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The use of dialogue in ernest hemingways books

Say Anything: A Case for Dialogue

Yet it somehow felt incomplete. As I scrolled through the stories again, it finally hit me—dialogue.

None of the stories contained a stitch of dialogue. Certainly there were references to it and summaries of conversations. Actual dialogue, however, was nowhere to be seen. For me, a gift for believable, memorable, and appropriately used dialogue is one of the signs of a great writer.

What is the importance of dialogue in a novel?What is the importance of dialogue in a novel?

Amateurish writing often either ignores it entirely or saturates the prose with it. And may the literary gods spare me from those who elect to make stylistic choices such as eliminating quotation marks or not including tags, claiming it is innovative. The list of people who can pull off that particular fete is short: I also have little patience for tin-eared writers with no gift for capturing authentic speech. What a character says and what other characters say about that character tell the reader just as much as behavior or interior monologue.

I was having a fine time. I said the mountains looked like white elephants. Just that they are at a train station in Spain. Yet their exchange, even before the meat of the conversation takes place, tells us much about them and their relationship. They have been together long enough to have developed a pattern of behavior, but there is an underlying strain between them. All this from a simple discussion of drinks. The eventual story Hemingway tells, of a man and a woman at a physical and emotional crossroads, could not be told without dialogue.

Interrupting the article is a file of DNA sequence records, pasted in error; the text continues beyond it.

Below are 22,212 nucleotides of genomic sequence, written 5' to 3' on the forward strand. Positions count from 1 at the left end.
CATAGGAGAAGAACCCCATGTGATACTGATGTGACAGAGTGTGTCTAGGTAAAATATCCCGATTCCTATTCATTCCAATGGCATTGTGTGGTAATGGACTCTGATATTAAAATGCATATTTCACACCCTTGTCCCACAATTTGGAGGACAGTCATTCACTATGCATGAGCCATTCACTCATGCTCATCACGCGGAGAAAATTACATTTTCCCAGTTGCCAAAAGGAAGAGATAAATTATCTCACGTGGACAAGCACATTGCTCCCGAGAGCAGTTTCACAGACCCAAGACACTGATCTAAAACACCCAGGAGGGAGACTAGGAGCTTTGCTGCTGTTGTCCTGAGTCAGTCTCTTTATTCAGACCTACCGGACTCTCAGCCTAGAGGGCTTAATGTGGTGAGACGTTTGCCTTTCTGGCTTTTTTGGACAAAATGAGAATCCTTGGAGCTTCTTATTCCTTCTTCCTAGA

How many times do we say something that really means something else? How many times in life do we say one thing when we are really talking about something more? Salinger uses dialogue not only for exposition, but to provide great contrasts in tone while developing character. Half of the story is Muriel talking long-distance to her mother from her hotel room.

  1. Yet their exchange, even before the meat of the conversation takes place, tells us much about them and their relationship.
  2. Yet their exchange, even before the meat of the conversation takes place, tells us much about them and their relationship. For me, a gift for believable, memorable, and appropriately used dialogue is one of the signs of a great writer.
  3. But out of this world.

Not only does having the conversation take place on the telephone serve the plot, it shows how distant Muriel is from her parents and their concerns. The reader receives hints that things are not right with Seymour, the yet unseen husband, as Muriel elects to explain away events that her mother insists on revisiting.

What resonates with this conversation is how the women switch from discussing psychiatrists and accidents to sunscreen and dresses. The conversation gives us the needed background and sets the tone while still feeling authentic, as exhibited in this exchange: But out of this world. Just all right, though.

You should see what sits next to us in the dining room. At the next table. They look as if they drove down in a truck. I told you it was too long. But once they get in, they behave like pigs. On the sub-main floor of the hotel, which the management directed bathers to use, a woman with zinc salve on her nose got into the elevator with the young man.

To use dialogue effectively in an enviable skill. As a reader, I often find that ability to be a swaying point for my loyalty. I want the characters to speak and speak well.